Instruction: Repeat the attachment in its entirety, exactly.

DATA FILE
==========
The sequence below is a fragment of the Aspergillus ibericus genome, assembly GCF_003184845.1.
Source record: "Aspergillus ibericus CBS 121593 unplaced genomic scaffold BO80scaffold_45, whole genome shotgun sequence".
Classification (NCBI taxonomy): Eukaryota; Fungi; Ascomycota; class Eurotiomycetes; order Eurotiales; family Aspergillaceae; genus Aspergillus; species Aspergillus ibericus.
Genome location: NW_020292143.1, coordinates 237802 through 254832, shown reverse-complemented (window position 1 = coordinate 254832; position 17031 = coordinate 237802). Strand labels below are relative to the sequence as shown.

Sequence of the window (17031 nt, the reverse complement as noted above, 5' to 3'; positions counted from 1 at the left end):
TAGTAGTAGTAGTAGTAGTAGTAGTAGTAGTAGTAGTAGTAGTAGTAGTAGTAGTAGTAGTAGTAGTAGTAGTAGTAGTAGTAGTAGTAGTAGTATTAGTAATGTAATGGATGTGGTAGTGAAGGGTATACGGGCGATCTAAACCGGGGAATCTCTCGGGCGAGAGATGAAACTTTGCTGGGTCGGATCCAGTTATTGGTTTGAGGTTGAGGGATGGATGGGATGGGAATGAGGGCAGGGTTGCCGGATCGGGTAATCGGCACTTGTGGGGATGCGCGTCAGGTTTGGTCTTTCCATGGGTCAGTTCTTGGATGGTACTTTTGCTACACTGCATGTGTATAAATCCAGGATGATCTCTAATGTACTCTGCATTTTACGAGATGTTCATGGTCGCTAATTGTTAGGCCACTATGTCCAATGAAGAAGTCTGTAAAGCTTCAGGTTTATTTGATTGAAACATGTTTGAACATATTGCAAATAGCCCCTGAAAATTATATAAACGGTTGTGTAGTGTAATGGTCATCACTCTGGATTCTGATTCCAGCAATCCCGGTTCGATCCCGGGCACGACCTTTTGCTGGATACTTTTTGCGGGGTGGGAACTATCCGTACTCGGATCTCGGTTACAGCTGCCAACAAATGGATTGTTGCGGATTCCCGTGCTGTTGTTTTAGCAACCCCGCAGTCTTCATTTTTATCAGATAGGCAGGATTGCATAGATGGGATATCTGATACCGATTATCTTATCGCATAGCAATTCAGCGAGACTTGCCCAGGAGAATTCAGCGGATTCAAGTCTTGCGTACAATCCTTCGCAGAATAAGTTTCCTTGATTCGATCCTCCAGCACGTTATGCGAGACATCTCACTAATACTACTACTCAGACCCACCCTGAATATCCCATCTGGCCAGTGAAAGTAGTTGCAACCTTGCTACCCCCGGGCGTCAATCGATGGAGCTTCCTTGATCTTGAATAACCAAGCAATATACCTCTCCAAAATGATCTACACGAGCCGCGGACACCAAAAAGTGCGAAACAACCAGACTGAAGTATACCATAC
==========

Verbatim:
The sequence below is a fragment of the Aspergillus ibericus genome, assembly GCF_003184845.1.
Source record: "Aspergillus ibericus CBS 121593 unplaced genomic scaffold BO80scaffold_45, whole genome shotgun sequence".
Classification (NCBI taxonomy): Eukaryota; Fungi; Ascomycota; class Eurotiomycetes; order Eurotiales; family Aspergillaceae; genus Aspergillus; species Aspergillus ibericus.
Genome location: NW_020292143.1, coordinates 237802 through 254832, shown reverse-complemented (window position 1 = coordinate 254832; position 17031 = coordinate 237802). Strand labels below are relative to the sequence as shown.

Sequence of the window (17031 nt, the reverse complement as noted above, 5' to 3'; positions counted from 1 at the left end):
TAGTAGTAGTAGTAGTAGTAGTAGTAGTAGTAGTAGTAGTAGTAGTAGTAGTAGTAGTAGTAGTAGTAGTAGTAGTAGTAGTAGTAGTAGTAGTATTAGTAATGTAATGGATGTGGTAGTGAAGGGTATACGGGCGATCTAAACCGGGGAATCTCTCGGGCGAGAGATGAAACTTTGCTGGGTCGGATCCAGTTATTGGTTTGAGGTTGAGGGATGGATGGGATGGGAATGAGGGCAGGGTTGCCGGATCGGGTAATCGGCACTTGTGGGGATGCGCGTCAGGTTTGGTCTTTCCATGGGTCAGTTCTTGGATGGTACTTTTGCTACACTGCATGTGTATAAATCCAGGATGATCTCTAATGTACTCTGCATTTTACGAGATGTTCATGGTCGCTAATTGTTAGGCCACTATGTCCAATGAAGAAGTCTGTAAAGCTTCAGGTTTATTTGATTGAAACATGTTTGAACATATTGCAAATAGCCCCTGAAAATTATATAAACGGTTGTGTAGTGTAATGGTCATCACTCTGGATTCTGATTCCAGCAATCCCGGTTCGATCCCGGGCACGACCTTTTGCTGGATACTTTTTGCGGGGTGGGAACTATCCGTACTCGGATCTCGGTTACAGCTGCCAACAAATGGATTGTTGCGGATTCCCGTGCTGTTGTTTTAGCAACCCCGCAGTCTTCATTTTTATCAGATAGGCAGGATTGCATAGATGGGATATCTGATACCGATTATCTTATCGCATAGCAATTCAGCGAGACTTGCCCAGGAGAATTCAGCGGATTCAAGTCTTGCGTACAATCCTTCGCAGAATAAGTTTCCTTGATTCGATCCTCCAGCACGTTATGCGAGACATCTCACTAATACTACTACTCAGACCCACCCTGAATATCCCATCTGGCCAGTGAAAGTAGTTGCAACCTTGCTACCCCCGGGCGTCAATCGATGGAGCTTCCTTGATCTTGAATAACCAAGCAATATACCTCTCCAAAATGATCTACACGAGCCGCGGACACCAAAAAGTGCGAAACAACCAGACTGAAGTATACCATAC